Foreign funding opportunities are fewer in Portugal than in other territories with more established industries. While companies like Netflix, Warner Bros. Discovery and Amazon have ordered originals and commissioned service work from studios in France, Spain and the U.K., Portugal doesn’t have that kind of relationship with the big global distirbutors.

“Unfortunately, we have not felt the impact of big global platforms,” says Diogo Carvalho, lead producer at Sardinha em Lata. “From what I know, they haven’t produced or acquired a single Portuguese animated title.”

So, where do Portuguese artists go to find financing when they want to get a project off the ground? Carvalho says, “The path must be finding the funding you can get and looking for co-producers. Once you have those things in place, you can apply for European funds to finalize a production budget.

A decade ago, Portugal’s Instituto do Cinema e do Audiovisual (ICA) launched a new funding scheme for audiovisual productions, including animation. This scheme has led to greater involvement with foreign partners, and it’s no coincidence that the art form has seen impressive growth in the ten years since.

A group of Portuguese professionals, including Carvalho, ICA advisor Nuno Fonseca, Creative Europe executive coordinator Susana Costa Pereira and “Nayola” director-producer José Miguel Ribeiro will host a discussion in Annecy to talk about the recent history of public funding for animation in Portugal. Topics will include legal frameworks, Portuguese co-production and funding.

International co-productions that spend at least €500,000 ($540,000) in Portugal can receive cash rebates of up to 25-30% of their expenditures. The percentage is based on a “cultural test” focused on the project’s characteristics. Rebates cap at €1.5 million ($1.6 million). Funds are managed by the Portuguese Film and Audiovisual Institute (ICA), the Tourism Board, and the Portugal Film Commission.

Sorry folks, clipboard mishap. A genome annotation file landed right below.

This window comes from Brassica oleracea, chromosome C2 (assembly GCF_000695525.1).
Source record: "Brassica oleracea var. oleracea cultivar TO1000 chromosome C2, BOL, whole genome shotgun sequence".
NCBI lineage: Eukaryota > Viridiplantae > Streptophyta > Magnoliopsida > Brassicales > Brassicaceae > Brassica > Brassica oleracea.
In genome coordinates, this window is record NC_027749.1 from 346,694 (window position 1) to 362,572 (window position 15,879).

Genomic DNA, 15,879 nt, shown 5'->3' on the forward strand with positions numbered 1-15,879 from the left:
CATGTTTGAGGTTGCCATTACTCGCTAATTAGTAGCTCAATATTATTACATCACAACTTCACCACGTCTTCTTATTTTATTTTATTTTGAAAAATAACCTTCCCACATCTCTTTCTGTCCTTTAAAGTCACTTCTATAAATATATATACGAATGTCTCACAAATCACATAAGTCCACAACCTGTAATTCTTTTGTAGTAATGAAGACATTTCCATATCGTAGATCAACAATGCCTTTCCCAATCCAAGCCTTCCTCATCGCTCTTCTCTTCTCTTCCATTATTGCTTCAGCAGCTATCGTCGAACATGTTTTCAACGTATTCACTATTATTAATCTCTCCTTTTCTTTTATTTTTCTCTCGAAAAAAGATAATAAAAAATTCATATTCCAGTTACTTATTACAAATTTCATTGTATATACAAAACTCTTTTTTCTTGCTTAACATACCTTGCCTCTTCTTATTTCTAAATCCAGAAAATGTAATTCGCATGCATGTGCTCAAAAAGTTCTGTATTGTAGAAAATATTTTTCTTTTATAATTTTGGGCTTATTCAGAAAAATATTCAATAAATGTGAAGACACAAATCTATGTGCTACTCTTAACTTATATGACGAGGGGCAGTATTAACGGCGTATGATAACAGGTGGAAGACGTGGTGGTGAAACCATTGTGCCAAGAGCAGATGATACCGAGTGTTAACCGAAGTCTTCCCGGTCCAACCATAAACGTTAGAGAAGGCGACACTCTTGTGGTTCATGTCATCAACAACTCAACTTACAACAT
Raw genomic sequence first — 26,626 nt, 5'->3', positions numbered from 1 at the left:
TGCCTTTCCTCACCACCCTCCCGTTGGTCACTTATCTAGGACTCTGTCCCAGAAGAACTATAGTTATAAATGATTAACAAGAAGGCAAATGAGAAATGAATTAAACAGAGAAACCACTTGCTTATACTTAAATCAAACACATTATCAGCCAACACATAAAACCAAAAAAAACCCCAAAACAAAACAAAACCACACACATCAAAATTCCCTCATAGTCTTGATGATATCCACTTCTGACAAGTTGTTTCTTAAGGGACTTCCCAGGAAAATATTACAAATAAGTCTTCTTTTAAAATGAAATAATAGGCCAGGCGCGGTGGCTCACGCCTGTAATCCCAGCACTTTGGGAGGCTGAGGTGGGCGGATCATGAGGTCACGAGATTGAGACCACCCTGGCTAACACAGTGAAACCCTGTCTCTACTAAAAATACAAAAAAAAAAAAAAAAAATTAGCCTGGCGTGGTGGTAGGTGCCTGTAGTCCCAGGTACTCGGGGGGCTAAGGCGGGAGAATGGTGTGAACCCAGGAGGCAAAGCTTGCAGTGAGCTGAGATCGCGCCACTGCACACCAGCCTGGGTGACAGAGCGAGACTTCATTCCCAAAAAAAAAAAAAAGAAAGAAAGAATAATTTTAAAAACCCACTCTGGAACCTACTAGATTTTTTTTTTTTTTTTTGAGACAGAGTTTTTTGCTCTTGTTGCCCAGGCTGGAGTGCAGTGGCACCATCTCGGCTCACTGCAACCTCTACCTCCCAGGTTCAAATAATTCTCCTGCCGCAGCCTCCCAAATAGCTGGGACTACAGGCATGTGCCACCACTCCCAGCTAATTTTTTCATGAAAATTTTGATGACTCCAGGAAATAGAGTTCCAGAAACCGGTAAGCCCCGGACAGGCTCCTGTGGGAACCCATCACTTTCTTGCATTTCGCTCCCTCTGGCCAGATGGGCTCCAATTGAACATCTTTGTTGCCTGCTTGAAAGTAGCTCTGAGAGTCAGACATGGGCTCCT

Gonçalves and Ramires say they’ve seen the benefits of attracting foreign investment through the cash rebate plan. “There has been more co-production, which has brought learning experiences. There are more schools graduating more people who specialize in animation. Recent funding for animated features, as well as increased support for short films, has created more opportunities. Creating opportunities for creators creates opportunities to build structures and technical teams,” they argue.

Some grey clouds continue to loom over Portugal’s still-young industry. According to Carvalho, most artists still can’t make a living on just the wages paid by local productions. “With only the film institute and public broadcasters investing in productions, budgets are still too low and it can be difficult to finance sufficient manpower.”

That said, after the rise in remote work during the pandemic, more and more Portuguese artists are able to split their time between local work and remote gigs for foreign productions. “Working remotely became more common, and professionals now have the opportunity to work on better-paying projects abroad without having to leave the country, providing them with much better economic conditions,” Carvalho added.

There is an added benefit to the rise of remote work as well, in that local animators who work remotely on big-budget foreign projects learn skills they can utilize when working on domestic projects.

Bolstered by an ambitious new generation of well-trained and educated animation talent that is now receiving the backing they need to match that ambition, Portugal’s animation industry is on the rise and deserving of extra focus at this year’s Annecy Animation Festival.